By Cyril Tuohy
A proposal by municipal regulators to limit political contributions and other pay-to-play practices for municipal advisors has pitted groups arguing for First Amendment rights against a coalition of public interest lobbies, a government employees union and a socially conscious investment fund.
Under the proposal known as Rule G-37, the federal Municipal Securities Rulemaking Board (MSRB) — acting under the authority of the Dodd-Frank Wall Street Reform and Consumer Protection Act — would expand restrictions on political contributions made by municipal advisors. The rules already apply to municipal securities dealers.
MSRB executive director Lynnette Kelly said “addressing corruption, or the appearance of corruption,” among municipal advisors is a goal of expanding G-37.
“Applying our well-established dealer pay-to-play rule to municipal advisors will help ensure that all regulated municipal market entities and professionals are held to the same high standards of integrity,” she said.
Draft amendments to G-37 would bar municipal advisors from “engaging in municipal advisory business with municipal entities for two years, if certain political contributions have been made to officials of those entities who can influence the award of business,” the MSRB said.
Advisors would also have to disclose political contributions to officials and bond ballot campaigns, and the contributions would be posted on the MSRB’s Electronic Municipal Market Access website.
However, Allen Dickerson, legal director for the Center for Competitive Politics, said the rule and its proposed amendments are riddled with “vagueness and over-breadth,” and present “serious constitutional concerns.”
“The right to support candidates in this way, regardless of occupation, is a central liberty secured by the First Amendment,” Dickerson wrote in a comment letter to the MSRB.
Dickerson cited the landmark Supreme Court rulings in Buckley v. Valeo, Citizens United v. Federal Election Commission(FEC), and McCutcheon v. FEC that will “provide a strong signal that such restrictions will be carefully scrutinized” by the courts, he wrote.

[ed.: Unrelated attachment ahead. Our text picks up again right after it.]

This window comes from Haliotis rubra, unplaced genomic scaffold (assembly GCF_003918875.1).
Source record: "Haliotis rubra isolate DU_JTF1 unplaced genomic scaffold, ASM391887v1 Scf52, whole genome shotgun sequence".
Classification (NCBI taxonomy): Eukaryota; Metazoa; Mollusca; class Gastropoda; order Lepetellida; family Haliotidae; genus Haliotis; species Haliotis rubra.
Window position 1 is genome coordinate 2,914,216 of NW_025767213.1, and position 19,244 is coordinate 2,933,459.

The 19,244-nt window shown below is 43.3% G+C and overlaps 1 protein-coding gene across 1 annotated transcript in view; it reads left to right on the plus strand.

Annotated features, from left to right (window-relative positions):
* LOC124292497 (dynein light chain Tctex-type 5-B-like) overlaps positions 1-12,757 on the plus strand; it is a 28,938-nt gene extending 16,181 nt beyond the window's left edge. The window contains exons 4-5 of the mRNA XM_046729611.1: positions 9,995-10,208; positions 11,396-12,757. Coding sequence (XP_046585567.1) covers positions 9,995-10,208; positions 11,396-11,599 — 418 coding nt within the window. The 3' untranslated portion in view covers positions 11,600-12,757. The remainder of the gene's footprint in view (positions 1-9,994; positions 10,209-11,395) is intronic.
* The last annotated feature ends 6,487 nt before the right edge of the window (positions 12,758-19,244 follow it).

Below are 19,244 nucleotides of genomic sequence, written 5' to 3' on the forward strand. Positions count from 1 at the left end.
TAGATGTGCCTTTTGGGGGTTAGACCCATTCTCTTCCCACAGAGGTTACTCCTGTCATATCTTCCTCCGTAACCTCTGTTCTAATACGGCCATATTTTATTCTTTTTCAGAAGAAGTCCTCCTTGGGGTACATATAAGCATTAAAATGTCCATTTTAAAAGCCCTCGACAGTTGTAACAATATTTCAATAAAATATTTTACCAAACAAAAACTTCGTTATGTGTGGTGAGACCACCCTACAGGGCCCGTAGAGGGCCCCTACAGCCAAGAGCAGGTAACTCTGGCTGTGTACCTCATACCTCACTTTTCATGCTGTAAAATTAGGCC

In the McCutcheon v. FEC case, the Supreme Court backed the right to political contributions and invalidated the aggregate contribution limits included in amendments to the Federal Election Campaign Act of 1971.
On the other side of the G-37 argument, a coalition including the nonprofit group Public Citizen; the American Federation of State, County and Municipal Employees; the socially conscious Harrington Investments and other public interest groups and advocates of financial reform is backing the proposal as a way to control runaway political spending.
“The undersigned applaud the proposed improvement to the MSRB’s rule that expands the contribution restrictions to municipal advisors,” the coalition wrote.
“When contracts involving state and municipal finance can be influenced by campaign contributions instead of what’s best for taxpayers — or even raise the suspicion that the contracting process may have been tainted by campaign money — the result can be devastating,” the coalition wrote.
Coalition members also said the proposed changes to G-37 could be strengthened even further by treating securities broker/dealers and municipal advisors of a firm “as a single entity with a common interest” in the context of reining in pay-to-play practices.
Rule G-37, developed by former Securities and Exchange Commission Chairman Arthur Levitt, was approved in 1994. It prohibits municipal finance professionals and dealers from soliciting contributions to a government official with any role or influence in selecting municipal securities dealers.
The rule would extend to municipal advisors or consultants who advise state and local governments.
Under the Exchange Act, the term municipal advisor includes financial advisors, guaranteed investment contract brokers, third-party marketers, placement agents, solicitors, and finder and swap advisors that provide municipal advisory services.
Leslie M. Norwood, managing director and association general counsel for the Securities Industry and Financial Market Association, which represents broker/dealers, said the MSRB should further refine the draft rule to avoid possible court challenges.
“The definition of ‘municipal advisor representative’ should be revised to include only those associated persons primarily engaged in municipal advisory activities, in conformity with the definition of ‘municipal finance representative’ for dealers,” SIFMA wrote.
Exceptions made to small political contributions of $250 or less under G-37 should be consistent with the $350-and-under contribution exceptions under SEC rules governing investment advisors and other rules under the Commodity Future Trading Commission governing contributions made by swap-dealers, SIFMA said.
Expanding the reach of G-37 to advisors is the latest proposal by regulators to clamp down on the $3.7 trillion municipal securities market. Efforts to regulate municipal advisors only came into force in 2010 with the passage of the Dodd-Frank Act.
Earlier this year, a new registration regime enforced by the Securities and Exchange Commission took effect.
Unlike U.S. government securities that are traded every day and tracked by hundreds of buyers and sellers, the municipal market has remained more opaque — to the benefit of dealers, brokers, advisors, lawyers and consultants.
Cyril Tuohy is a writer based in Pennsylvania. He has covered the financial services industry for more than 15 years. Cyril may be reached at firstname.lastname@example.org.
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